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great insight! thanks for sharing!


''Just follow the book, don't look for magic fixes to get you off the hook. Do the work.'' Dr.D.'98
DNA mt/Haplo H; Y-chrom/J2(M172);ISTJ
The harder you are on yourself, the easier life will be on you!
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Victoria
Saturday, December 1, 2007, 6:53pm Report to Moderator Report to Moderator

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Hi Geekchic,
Don't worry;  Be Happy!  
With the blood type diet, you have one of the best healing tools at your disposal that you could possibly have.  That's the first step in healing, and the more you can fine tune your diet, the more you will heal.
I had a lifetime of chronic intestinal pain and suffering, which greatly, greatly improved with total adherence to my blood type regime.  I took a couple of Celiac tests through bloodwork a year or two ago, and the tests were negative.  However, I was advised by my wise doctor that a person does not have to be technically Celiac to be damaged by gluten.  He recommended that I go completely gluten-free for 3 months and just see if it made a difference.  
I followed his advice and actually noticed a difference within days.  My IBS has now completely abated, and I am having normal bowel functions for the first time since childhood.  During that period of transitioning, I took Intrinsia. Currently, I continue to take Polyflora and ARA6 every day and use a little ghee daily, as well.

If you want to save your money for something helpful for your health, look toward the secretor test.  It can work wonders to be able to know for sure that you are completely on track.



Normal day, let me be aware of the treasure you are.
Let me not pass you by in quest
of some rare and perfect tomorrow.
~Mary Jean Irion
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Melissa_J
Saturday, December 1, 2007, 10:30pm Report to Moderator Report to Moderator

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Natalie is right, as is Victoria.  Unless you have severe intestinal problems, a biopsy is not necessary, IMO.  You don't need a lab to tell you something you will already know, once you eliminate gluten for a few months and see how it helps.  Of course, you give up the chance of getting a positive biopsy in the future, if you're gluten free, but if you see real results you won't need lab results.  Poor gut glycosylation can be so minimal on a biopsy that they may not interpret it correctly anyway, if you haven't developed full blown celiac disease.  And as I read in an article about testing children for celiac disease, "why wait till the bitter end for positive test results, if consuming gluten is making them sick?"

I can certainly see changes in my white lines, when I'm compliant and avoid accidental glutens the ridge height improves and the lines fade, if I get glutened or have milk the lines come back and the ridge height gets lower (the very middle of my prints is almost smoothed down, at it's worst.)  Take some prints, and compare in a few months.  My prints were much easier to get last spring than they were 2 years ago, though I still have some ways to go, thanks to my occasional milk relapses and restaurant-going.  (I also have DH, so my elbows and knees also 'speak to me' if I've been too careless, and I get rough circles of thick dry skin on them, and milk can cause these for me as well)

Being without good insurance, I'd just do a trial diet, and it it shows results, chalk yourself up as gluten sensitive...which can be just as serious as celiac disease, but doctors and insurance companies don't realize that yet.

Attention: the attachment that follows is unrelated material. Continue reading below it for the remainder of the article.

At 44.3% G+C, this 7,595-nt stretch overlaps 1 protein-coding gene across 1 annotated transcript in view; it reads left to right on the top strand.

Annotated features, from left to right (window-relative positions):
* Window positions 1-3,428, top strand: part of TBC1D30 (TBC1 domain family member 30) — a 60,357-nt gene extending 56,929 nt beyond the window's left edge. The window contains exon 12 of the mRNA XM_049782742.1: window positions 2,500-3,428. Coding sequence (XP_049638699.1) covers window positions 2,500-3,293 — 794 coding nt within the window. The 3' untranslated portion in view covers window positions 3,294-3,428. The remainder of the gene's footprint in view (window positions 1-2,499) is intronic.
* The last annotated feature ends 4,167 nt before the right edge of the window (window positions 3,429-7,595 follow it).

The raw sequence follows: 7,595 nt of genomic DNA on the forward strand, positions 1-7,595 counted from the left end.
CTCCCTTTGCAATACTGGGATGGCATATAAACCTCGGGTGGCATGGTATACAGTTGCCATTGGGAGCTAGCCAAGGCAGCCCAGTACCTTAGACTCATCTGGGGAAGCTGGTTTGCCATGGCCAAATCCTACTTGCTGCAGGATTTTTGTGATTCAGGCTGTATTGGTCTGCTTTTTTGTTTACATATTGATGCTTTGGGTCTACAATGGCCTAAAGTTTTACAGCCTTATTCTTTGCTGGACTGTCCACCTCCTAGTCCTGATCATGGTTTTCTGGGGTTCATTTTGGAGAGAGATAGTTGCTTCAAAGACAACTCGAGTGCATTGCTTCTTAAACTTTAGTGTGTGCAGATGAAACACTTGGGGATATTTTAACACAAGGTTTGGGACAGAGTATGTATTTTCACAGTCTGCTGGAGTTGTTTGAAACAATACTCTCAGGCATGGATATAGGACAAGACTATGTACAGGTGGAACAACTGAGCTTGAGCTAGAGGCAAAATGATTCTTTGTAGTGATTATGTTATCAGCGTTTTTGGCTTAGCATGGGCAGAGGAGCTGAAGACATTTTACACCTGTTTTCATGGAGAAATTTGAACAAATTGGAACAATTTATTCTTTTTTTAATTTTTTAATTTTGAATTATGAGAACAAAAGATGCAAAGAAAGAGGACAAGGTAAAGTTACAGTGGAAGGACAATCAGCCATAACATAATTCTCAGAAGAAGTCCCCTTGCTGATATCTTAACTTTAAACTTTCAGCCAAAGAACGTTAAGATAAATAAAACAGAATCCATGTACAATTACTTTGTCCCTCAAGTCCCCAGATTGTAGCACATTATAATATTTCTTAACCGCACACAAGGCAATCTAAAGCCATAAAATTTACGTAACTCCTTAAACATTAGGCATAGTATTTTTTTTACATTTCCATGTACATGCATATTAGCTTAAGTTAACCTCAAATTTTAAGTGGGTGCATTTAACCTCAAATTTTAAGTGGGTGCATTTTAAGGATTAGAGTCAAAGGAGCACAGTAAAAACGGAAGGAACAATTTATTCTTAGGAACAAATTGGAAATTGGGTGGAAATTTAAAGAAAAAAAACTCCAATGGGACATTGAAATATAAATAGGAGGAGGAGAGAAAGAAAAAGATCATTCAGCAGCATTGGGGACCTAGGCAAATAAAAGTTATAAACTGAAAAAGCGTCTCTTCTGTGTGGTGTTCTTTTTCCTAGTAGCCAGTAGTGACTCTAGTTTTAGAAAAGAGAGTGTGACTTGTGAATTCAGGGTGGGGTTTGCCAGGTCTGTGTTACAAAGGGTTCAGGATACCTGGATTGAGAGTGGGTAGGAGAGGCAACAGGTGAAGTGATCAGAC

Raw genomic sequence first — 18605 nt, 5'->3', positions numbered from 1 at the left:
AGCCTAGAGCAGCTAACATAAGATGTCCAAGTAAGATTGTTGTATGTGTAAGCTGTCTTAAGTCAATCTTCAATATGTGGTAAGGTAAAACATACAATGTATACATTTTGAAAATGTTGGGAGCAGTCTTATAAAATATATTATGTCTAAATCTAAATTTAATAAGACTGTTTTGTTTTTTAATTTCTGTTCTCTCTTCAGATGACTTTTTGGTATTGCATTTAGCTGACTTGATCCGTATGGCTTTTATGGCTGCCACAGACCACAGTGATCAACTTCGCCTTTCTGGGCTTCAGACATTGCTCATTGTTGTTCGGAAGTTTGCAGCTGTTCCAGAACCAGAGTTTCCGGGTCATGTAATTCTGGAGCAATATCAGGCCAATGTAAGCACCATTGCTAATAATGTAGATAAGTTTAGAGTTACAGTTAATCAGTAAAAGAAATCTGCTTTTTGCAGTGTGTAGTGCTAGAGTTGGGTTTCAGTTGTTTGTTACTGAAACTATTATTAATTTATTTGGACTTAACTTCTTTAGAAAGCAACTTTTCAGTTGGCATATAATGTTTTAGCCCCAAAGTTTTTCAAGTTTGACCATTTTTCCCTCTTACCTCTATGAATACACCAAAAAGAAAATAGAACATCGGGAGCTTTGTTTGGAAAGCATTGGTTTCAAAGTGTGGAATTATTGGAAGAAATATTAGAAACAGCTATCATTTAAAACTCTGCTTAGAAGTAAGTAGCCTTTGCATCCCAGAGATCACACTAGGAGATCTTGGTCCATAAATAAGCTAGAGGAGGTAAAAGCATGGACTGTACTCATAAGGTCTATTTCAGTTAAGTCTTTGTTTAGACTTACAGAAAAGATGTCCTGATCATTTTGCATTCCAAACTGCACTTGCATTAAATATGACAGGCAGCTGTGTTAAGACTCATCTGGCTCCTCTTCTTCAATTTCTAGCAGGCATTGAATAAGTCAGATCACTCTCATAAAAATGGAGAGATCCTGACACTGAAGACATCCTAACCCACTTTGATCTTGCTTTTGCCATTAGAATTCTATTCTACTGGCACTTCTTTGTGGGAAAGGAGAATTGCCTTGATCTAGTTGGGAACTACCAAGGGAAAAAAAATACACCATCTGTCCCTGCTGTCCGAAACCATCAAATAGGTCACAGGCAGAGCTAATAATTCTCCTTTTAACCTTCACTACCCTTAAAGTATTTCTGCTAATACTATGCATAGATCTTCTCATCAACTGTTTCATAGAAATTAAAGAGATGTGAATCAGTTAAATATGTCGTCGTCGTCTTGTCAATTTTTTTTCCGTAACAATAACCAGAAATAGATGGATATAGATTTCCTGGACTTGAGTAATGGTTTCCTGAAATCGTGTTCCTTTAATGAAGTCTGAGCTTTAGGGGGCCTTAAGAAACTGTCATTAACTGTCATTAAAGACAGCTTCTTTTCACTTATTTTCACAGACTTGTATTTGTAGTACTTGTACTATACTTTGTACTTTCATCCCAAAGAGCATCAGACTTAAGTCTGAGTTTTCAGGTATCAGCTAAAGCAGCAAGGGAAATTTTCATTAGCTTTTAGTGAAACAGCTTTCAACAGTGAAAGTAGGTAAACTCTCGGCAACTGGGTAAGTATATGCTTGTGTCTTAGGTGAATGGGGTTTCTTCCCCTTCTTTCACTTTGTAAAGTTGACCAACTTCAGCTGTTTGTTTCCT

You could get a stool test from enterolab if you want something to back you up.  That's what I did for my son because no matter how much I told family that gluten was making him sick, they believed the lab more than they believed me.  He had a classic case, as many children with it do.  He hardly needed any tests since gluten made him look like a walking skeleton, gluten-free made him healthy, simple as that.  If I had subjected him to all the tests, it would have been misery for him (and me), and the tests may not have come out positive yet, since it can take months or years of illness before the damage is extensive enough to show up on the test.

Doctors will cast doubt on the stool test, but at least it's something.  Blood tests may also be affordable enough, but they miss too many cases, even of full blown CD.


Type O+ blogger, secretor afterall. Gluten intolerant. With two gluten intolerant sons:  A+ Secretor 10 yo (also fructose intolerant and slightly egg allergic), and  O- 7yo.
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geekchic9
Sunday, December 2, 2007, 2:02am Report to Moderator Report to Moderator
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Thanks for all of your advice! I have calmed down a bit since I have written that post. Avoiding gluten, while challenging, will not be horrible. Eating meat makes me feel better than eating wheat, anyway.

Quoted Text
And as I read in an article about testing children for celiac disease, "why wait till the bitter end for positive test results, if consuming gluten is making them sick?"


That's a relief to know that I don't have to be tested to know that I'm gluten-sensitive. It will save me a lot of money and anxiety!
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Lloyd
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Piece of cake.   Lots of O's use little or no grains. Quinoa, millet and rice offer alternatives. Plus, there's always beef!  
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Melissa_J
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If you can accept a self-diagnosis, then it's better than a doctor's diagnosis, the diet really is the gold-standard for diagnosis from the beginning...tests miss too many people, or show nothing until it's really far advanced.